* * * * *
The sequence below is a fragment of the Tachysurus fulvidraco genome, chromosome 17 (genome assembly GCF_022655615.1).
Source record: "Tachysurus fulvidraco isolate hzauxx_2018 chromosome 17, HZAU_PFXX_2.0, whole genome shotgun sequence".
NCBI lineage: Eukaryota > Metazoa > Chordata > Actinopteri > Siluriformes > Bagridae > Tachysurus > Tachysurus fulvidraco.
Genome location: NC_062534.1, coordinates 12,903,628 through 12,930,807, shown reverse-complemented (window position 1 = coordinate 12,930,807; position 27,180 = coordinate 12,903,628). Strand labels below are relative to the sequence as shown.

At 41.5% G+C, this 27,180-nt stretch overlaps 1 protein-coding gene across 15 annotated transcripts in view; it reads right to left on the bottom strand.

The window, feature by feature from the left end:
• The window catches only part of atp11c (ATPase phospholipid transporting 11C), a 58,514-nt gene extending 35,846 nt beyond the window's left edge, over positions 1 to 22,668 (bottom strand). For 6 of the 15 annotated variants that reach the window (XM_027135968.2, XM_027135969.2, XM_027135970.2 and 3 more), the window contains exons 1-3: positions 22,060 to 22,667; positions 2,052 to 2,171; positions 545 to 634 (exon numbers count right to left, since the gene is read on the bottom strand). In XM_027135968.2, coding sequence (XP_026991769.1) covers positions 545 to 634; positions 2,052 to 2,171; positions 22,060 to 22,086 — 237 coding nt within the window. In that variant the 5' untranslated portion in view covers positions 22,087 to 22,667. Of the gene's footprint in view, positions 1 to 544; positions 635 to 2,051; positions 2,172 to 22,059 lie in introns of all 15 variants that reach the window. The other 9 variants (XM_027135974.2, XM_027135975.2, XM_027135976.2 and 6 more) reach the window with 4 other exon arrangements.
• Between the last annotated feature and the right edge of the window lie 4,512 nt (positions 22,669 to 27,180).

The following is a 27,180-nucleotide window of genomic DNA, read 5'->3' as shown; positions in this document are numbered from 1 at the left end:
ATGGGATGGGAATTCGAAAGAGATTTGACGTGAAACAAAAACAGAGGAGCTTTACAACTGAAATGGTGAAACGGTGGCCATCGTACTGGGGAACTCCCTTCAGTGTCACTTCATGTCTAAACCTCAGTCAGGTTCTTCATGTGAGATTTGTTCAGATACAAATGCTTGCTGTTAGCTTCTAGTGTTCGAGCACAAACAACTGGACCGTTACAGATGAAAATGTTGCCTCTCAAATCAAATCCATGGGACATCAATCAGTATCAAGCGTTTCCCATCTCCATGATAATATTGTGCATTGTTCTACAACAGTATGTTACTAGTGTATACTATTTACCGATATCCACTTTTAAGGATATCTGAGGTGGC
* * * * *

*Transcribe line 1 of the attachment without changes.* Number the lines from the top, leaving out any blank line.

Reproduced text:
The sequence below is a fragment of the Tachysurus fulvidraco genome, chromosome 17 (genome assembly GCF_022655615.1).